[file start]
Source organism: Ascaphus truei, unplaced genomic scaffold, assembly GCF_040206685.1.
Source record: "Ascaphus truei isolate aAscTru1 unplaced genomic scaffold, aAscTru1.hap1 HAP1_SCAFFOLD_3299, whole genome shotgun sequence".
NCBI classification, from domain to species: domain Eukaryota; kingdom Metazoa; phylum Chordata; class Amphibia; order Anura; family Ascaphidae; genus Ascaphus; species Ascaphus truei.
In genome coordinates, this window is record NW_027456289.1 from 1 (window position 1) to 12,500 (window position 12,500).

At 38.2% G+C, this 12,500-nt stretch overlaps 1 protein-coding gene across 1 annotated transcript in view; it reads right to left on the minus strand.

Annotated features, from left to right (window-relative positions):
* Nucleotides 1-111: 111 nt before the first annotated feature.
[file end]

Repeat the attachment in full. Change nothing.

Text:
Source organism: Ascaphus truei, unplaced genomic scaffold, assembly GCF_040206685.1.
Source record: "Ascaphus truei isolate aAscTru1 unplaced genomic scaffold, aAscTru1.hap1 HAP1_SCAFFOLD_3299, whole genome shotgun sequence".
NCBI classification, from domain to species: domain Eukaryota; kingdom Metazoa; phylum Chordata; class Amphibia; order Anura; family Ascaphidae; genus Ascaphus; species Ascaphus truei.
In genome coordinates, this window is record NW_027456289.1 from 1 (window position 1) to 12,500 (window position 12,500).

At 38.2% G+C, this 12,500-nt stretch overlaps 1 protein-coding gene across 1 annotated transcript in view; it reads right to left on the minus strand.

Annotated features, from left to right (window-relative positions):
* Nucleotides 1-111: 111 nt before the first annotated feature.